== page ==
Meet the Chef Who Makes Dessert for 700 People Every Sunday Morning at New York City’s Historic Waldorf-Astoria Hotel
Somehow, though, the spotlight has yet to shine on the multitudes of specialty desserts created by chef Charlie Romano.
Chef Romano started his career at the Payard Patisserie and Bistro working under Françoise Payard, honing his skills in the vast array of French desserts and boulangerie. In the years after, he worked at the Ritz Carlton Hotel, Central Park and the Mandarin Oriental Hotel at Columbus Circle as part of both hotels’ opening team. He joined the Waldorf team in 2004 and has spent the past eleven years serving heads of state, American presidents, royalty, and major decision makers from across the globe.
Here’s how he does it:
The Daily Meal: How is it possible that with all of the delicious food offerings, people have room for dessert?
Chef Charlie Romano: I always tell our guests to leave room for dessert.
That must be why you position the chocolate fountain and the dessert bar at the entrance. How much dessert are we talking here, by the numbers?
We offer an assortment of 17 to 20 different desserts, totaling 400 to 700 portions. We offer a combination of larger show cakes along with smaller, individual-sized dessert presentations so our guests can easily pick up and enjoy the dish that their sweet tooth desires.
Are you allowed to play favorites?
My favorites are tiramisú, our éclairs, Linzer bars, and of course our red velvet cake. Guests also love our made-to-order rooftop honey ice cream baked Alaska pops made with honey from our very own 20th floor beehives. I always tell our guests to leave room for dessert.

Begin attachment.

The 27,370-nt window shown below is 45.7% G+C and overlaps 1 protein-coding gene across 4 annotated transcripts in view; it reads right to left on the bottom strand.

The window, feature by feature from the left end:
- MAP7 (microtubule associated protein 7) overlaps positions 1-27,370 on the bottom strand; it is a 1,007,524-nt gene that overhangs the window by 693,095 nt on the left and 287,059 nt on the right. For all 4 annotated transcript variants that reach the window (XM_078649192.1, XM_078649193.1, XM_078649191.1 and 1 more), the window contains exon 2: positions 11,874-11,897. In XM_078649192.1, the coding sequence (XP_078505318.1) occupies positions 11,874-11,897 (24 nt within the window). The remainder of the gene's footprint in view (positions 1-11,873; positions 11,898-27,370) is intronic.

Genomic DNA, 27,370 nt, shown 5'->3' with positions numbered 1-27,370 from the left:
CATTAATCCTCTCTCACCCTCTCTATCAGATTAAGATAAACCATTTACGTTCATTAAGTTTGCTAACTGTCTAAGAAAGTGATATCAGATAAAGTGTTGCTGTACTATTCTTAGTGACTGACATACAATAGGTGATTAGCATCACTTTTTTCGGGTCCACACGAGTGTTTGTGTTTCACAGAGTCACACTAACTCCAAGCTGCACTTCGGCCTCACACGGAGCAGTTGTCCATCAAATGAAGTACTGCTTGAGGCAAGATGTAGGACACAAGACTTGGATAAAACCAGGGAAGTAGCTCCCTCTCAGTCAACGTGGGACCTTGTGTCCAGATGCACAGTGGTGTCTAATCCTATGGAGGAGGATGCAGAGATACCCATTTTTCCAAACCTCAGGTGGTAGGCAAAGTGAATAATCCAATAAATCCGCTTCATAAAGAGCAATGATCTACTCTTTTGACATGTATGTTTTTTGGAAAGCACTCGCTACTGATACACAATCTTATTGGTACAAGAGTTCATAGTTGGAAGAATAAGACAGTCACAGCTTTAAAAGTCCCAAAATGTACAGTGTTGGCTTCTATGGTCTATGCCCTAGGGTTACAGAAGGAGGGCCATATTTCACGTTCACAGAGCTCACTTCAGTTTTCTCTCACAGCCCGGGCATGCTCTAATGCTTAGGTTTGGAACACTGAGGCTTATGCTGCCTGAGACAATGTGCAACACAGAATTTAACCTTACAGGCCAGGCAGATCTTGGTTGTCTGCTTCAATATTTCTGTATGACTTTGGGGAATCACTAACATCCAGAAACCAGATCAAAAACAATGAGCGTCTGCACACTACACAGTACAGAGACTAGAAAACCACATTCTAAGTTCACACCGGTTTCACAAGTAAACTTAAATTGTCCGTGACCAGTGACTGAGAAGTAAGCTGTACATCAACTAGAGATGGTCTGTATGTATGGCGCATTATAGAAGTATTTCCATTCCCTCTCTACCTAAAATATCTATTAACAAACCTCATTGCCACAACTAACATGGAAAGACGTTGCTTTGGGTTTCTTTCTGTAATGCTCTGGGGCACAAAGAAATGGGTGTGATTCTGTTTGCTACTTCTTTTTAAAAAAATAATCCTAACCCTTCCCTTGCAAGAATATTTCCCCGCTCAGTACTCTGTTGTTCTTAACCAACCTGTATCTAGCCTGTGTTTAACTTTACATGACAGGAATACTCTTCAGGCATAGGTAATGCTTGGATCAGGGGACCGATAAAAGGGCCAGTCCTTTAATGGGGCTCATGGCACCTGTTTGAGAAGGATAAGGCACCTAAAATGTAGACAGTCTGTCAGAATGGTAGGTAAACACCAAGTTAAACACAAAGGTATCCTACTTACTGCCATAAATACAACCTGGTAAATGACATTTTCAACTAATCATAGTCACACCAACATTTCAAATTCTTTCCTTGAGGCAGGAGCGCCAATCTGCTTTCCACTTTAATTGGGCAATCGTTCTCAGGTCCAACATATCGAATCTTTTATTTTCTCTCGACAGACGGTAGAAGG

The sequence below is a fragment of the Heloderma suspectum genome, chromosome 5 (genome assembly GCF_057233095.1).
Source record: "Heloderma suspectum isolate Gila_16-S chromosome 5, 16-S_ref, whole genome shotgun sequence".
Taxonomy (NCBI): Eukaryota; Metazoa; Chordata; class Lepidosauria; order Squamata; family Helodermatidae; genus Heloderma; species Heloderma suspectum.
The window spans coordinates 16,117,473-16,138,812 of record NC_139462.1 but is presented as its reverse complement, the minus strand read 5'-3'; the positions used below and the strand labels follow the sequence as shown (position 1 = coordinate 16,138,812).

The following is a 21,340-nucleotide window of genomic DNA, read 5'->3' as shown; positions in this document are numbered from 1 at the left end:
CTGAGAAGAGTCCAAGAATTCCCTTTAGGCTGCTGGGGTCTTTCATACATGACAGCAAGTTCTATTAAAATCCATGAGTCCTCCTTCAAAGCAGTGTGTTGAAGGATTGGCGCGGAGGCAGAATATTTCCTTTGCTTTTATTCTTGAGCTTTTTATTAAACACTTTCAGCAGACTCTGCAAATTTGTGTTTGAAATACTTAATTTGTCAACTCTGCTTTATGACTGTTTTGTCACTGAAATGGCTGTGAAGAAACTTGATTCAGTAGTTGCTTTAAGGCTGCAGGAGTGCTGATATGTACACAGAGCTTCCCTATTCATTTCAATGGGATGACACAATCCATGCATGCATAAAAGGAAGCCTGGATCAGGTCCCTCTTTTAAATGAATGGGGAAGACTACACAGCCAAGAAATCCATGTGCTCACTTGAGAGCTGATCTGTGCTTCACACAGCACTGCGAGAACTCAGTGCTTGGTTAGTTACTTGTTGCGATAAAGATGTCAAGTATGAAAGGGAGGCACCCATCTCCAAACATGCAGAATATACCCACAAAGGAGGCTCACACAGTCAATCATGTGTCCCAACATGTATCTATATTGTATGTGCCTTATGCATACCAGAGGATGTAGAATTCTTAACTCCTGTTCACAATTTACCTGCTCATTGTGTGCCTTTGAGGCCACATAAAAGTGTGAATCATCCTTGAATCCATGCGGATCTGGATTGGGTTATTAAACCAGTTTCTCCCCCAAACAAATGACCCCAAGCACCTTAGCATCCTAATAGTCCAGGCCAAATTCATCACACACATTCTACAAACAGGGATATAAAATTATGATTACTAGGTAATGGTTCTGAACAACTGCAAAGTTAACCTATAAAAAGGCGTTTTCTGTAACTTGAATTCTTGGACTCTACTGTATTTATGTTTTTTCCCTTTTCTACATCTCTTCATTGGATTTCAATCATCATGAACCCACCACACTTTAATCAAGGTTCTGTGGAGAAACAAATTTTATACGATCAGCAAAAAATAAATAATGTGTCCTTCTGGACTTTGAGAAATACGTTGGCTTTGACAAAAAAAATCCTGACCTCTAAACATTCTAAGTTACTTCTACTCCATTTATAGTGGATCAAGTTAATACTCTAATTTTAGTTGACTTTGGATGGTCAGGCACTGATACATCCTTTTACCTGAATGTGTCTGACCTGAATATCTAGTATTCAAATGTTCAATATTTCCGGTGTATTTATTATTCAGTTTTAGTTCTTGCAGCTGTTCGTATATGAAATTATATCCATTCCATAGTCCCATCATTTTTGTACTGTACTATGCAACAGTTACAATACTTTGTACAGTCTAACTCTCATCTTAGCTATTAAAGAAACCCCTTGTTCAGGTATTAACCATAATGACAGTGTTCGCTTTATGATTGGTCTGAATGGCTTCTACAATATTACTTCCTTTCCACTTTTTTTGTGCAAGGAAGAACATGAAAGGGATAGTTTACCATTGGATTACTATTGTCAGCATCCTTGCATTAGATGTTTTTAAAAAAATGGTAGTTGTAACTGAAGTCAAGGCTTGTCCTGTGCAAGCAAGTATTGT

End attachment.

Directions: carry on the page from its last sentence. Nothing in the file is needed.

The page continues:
Do people typically expect such a lavish dessert layout at brunch?
People should expect the hotel to offer such dessert decadence. We host guests from all around the world and every corner of our nation. Waldorf clientele represent the most seasoned travelers with very discerning tastes.
What are some of the most enthusiastic reactions you've gotten from brunch-goers?
I love seeing guests’ eyes light up. You can tell they treat Sunday brunch as a special occasion. They fill their plates to the brim and hold them close to their bodies — so heavy that they have to handle it with care. When people first arrive, you can see on their face that they’re thinking, “Where do I begin?”
Do the desserts change seasonally?
Generally we use more spiced items in the fall and winter and fruiter options in the spring and summer. My favorite culinary season is fall because of the spices and fall fruits we use. The aroma that fills the air during fall in the pastry shop makes it all worthwhile as a pastry chef – we’ll make apple tarts using New York State apples, pumpkin spiced bread with white chocolate nutmeg mousse, toasted maple meringue, and orange-spiced red wine poached pears with vanilla bean panna cotta. Our pumpkin pies are made from fresh cheese pumpkins, and every year we get a whole pallet (800 pounds) from a local farmer. I’m excited just thinking about it!